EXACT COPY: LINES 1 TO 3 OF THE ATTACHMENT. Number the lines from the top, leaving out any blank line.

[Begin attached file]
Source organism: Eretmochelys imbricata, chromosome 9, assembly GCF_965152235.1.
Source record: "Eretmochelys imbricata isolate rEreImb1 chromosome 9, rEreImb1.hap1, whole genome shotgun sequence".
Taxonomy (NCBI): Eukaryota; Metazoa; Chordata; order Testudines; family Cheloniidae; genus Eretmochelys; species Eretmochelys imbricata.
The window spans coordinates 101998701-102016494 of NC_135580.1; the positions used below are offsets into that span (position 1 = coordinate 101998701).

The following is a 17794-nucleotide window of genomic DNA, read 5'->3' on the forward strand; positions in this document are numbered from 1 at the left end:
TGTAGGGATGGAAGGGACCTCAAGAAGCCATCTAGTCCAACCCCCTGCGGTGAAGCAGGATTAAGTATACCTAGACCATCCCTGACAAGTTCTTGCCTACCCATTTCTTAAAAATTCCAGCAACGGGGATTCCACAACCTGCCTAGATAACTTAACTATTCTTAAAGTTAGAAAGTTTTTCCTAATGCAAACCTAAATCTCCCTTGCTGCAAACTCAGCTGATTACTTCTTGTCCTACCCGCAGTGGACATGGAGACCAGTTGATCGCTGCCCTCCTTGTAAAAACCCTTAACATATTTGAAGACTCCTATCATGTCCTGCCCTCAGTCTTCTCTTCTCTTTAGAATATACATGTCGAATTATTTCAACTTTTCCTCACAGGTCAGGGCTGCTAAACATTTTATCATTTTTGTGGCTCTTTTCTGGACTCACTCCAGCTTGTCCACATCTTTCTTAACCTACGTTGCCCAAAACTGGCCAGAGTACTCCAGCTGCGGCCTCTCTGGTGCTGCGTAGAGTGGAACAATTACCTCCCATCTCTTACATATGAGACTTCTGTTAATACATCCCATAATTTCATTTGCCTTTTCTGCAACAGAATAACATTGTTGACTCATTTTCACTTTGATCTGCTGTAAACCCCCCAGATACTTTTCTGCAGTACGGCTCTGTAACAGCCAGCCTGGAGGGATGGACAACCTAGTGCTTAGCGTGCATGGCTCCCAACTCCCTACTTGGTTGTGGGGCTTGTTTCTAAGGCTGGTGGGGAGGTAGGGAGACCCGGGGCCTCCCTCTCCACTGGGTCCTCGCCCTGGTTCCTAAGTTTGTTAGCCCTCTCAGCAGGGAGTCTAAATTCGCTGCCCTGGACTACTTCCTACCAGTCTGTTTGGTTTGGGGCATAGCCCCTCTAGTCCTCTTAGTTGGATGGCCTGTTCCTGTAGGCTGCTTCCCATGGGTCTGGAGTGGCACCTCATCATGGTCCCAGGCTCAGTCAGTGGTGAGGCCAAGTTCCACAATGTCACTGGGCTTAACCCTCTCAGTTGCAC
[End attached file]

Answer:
Source organism: Eretmochelys imbricata, chromosome 9, assembly GCF_965152235.1.
Source record: "Eretmochelys imbricata isolate rEreImb1 chromosome 9, rEreImb1.hap1, whole genome shotgun sequence".
Taxonomy (NCBI): Eukaryota; Metazoa; Chordata; order Testudines; family Cheloniidae; genus Eretmochelys; species Eretmochelys imbricata.